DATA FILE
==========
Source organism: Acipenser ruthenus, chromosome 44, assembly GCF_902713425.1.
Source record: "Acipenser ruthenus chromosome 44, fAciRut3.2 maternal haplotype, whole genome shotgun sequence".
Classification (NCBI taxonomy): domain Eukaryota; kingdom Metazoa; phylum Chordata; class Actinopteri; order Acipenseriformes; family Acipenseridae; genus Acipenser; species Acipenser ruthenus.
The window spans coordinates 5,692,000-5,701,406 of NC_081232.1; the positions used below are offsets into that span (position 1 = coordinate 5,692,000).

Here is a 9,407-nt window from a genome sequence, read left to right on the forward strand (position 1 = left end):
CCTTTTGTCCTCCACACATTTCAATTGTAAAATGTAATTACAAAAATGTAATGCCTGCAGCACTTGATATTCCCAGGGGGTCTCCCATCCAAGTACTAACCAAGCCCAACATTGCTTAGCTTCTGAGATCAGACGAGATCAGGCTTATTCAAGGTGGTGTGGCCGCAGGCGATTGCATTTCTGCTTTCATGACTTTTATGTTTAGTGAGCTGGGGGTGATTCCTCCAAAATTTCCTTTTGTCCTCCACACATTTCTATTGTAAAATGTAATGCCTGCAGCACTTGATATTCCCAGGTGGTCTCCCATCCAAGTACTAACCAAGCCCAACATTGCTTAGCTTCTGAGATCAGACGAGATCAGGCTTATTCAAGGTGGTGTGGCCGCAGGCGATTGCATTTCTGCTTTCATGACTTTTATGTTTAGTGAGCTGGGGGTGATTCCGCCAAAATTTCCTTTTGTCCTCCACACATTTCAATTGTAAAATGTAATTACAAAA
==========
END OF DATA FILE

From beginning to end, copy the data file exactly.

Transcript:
Source organism: Acipenser ruthenus, chromosome 44, assembly GCF_902713425.1.
Source record: "Acipenser ruthenus chromosome 44, fAciRut3.2 maternal haplotype, whole genome shotgun sequence".
Classification (NCBI taxonomy): domain Eukaryota; kingdom Metazoa; phylum Chordata; class Actinopteri; order Acipenseriformes; family Acipenseridae; genus Acipenser; species Acipenser ruthenus.
The window spans coordinates 5,692,000-5,701,406 of NC_081232.1; the positions used below are offsets into that span (position 1 = coordinate 5,692,000).

Here is a 9,407-nt window from a genome sequence, read left to right on the forward strand (position 1 = left end):
CCTTTTGTCCTCCACACATTTCAATTGTAAAATGTAATTACAAAAATGTAATGCCTGCAGCACTTGATATTCCCAGGGGGTCTCCCATCCAAGTACTAACCAAGCCCAACATTGCTTAGCTTCTGAGATCAGACGAGATCAGGCTTATTCAAGGTGGTGTGGCCGCAGGCGATTGCATTTCTGCTTTCATGACTTTTATGTTTAGTGAGCTGGGGGTGATTCCTCCAAAATTTCCTTTTGTCCTCCACACATTTCTATTGTAAAATGTAATGCCTGCAGCACTTGATATTCCCAGGTGGTCTCCCATCCAAGTACTAACCAAGCCCAACATTGCTTAGCTTCTGAGATCAGACGAGATCAGGCTTATTCAAGGTGGTGTGGCCGCAGGCGATTGCATTTCTGCTTTCATGACTTTTATGTTTAGTGAGCTGGGGGTGATTCCGCCAAAATTTCCTTTTGTCCTCCACACATTTCAATTGTAAAATGTAATTACAAAA